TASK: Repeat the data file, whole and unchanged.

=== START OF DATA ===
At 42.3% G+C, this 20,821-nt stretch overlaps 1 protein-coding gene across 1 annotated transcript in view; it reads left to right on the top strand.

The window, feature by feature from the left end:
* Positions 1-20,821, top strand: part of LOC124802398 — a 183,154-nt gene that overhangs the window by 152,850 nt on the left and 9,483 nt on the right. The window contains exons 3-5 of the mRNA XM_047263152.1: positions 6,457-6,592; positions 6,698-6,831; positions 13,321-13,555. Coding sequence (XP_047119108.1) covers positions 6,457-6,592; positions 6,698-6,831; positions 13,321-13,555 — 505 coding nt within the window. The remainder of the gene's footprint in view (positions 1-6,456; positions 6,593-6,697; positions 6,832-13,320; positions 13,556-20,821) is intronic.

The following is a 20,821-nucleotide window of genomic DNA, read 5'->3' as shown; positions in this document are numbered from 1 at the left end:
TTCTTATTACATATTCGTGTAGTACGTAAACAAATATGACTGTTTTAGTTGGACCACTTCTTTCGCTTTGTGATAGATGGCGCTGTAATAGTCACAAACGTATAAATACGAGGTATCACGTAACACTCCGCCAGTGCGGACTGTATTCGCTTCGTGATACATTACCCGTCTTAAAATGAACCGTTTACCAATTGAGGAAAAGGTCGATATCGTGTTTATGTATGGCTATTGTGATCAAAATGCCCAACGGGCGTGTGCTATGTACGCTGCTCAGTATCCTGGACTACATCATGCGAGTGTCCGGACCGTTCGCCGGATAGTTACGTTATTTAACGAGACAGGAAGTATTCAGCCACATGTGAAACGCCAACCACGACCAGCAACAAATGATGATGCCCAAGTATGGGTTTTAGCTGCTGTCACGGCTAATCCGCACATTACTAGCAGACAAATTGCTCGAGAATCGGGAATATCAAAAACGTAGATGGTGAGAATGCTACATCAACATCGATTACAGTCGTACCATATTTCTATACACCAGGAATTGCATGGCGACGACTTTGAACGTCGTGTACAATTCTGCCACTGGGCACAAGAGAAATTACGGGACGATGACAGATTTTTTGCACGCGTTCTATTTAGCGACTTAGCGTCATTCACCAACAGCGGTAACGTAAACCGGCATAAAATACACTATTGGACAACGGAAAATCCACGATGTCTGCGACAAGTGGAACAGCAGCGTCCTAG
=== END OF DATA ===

At 42.3% G+C, this 20,821-nt stretch overlaps 1 protein-coding gene across 1 annotated transcript in view; it reads left to right on the top strand.

The window, feature by feature from the left end:
* Positions 1-20,821, top strand: part of LOC124802398 — a 183,154-nt gene that overhangs the window by 152,850 nt on the left and 9,483 nt on the right. The window contains exons 3-5 of the mRNA XM_047263152.1: positions 6,457-6,592; positions 6,698-6,831; positions 13,321-13,555. Coding sequence (XP_047119108.1) covers positions 6,457-6,592; positions 6,698-6,831; positions 13,321-13,555 — 505 coding nt within the window. The remainder of the gene's footprint in view (positions 1-6,456; positions 6,593-6,697; positions 6,832-13,320; positions 13,556-20,821) is intronic.

The following is a 20,821-nucleotide window of genomic DNA, read 5'->3' as shown; positions in this document are numbered from 1 at the left end:
TTCTTATTACATATTCGTGTAGTACGTAAACAAATATGACTGTTTTAGTTGGACCACTTCTTTCGCTTTGTGATAGATGGCGCTGTAATAGTCACAAACGTATAAATACGAGGTATCACGTAACACTCCGCCAGTGCGGACTGTATTCGCTTCGTGATACATTACCCGTCTTAAAATGAACCGTTTACCAATTGAGGAAAAGGTCGATATCGTGTTTATGTATGGCTATTGTGATCAAAATGCCCAACGGGCGTGTGCTATGTACGCTGCTCAGTATCCTGGACTACATCATGCGAGTGTCCGGACCGTTCGCCGGATAGTTACGTTATTTAACGAGACAGGAAGTATTCAGCCACATGTGAAACGCCAACCACGACCAGCAACAAATGATGATGCCCAAGTATGGGTTTTAGCTGCTGTCACGGCTAATCCGCACATTACTAGCAGACAAATTGCTCGAGAATCGGGAATATCAAAAACGTAGATGGTGAGAATGCTACATCAACATCGATTACAGTCGTACCATATTTCTATACACCAGGAATTGCATGGCGACGACTTTGAACGTCGTGTACAATTCTGCCACTGGGCACAAGAGAAATTACGGGACGATGACAGATTTTTTGCACGCGTTCTATTTAGCGACTTAGCGTCATTCACCAACAGCGGTAACGTAAACCGGCATAAAATACACTATTGGACAACGGAAAATCCACGATGTCTGCGACAAGTGGAACAGCAGCGTCCTAG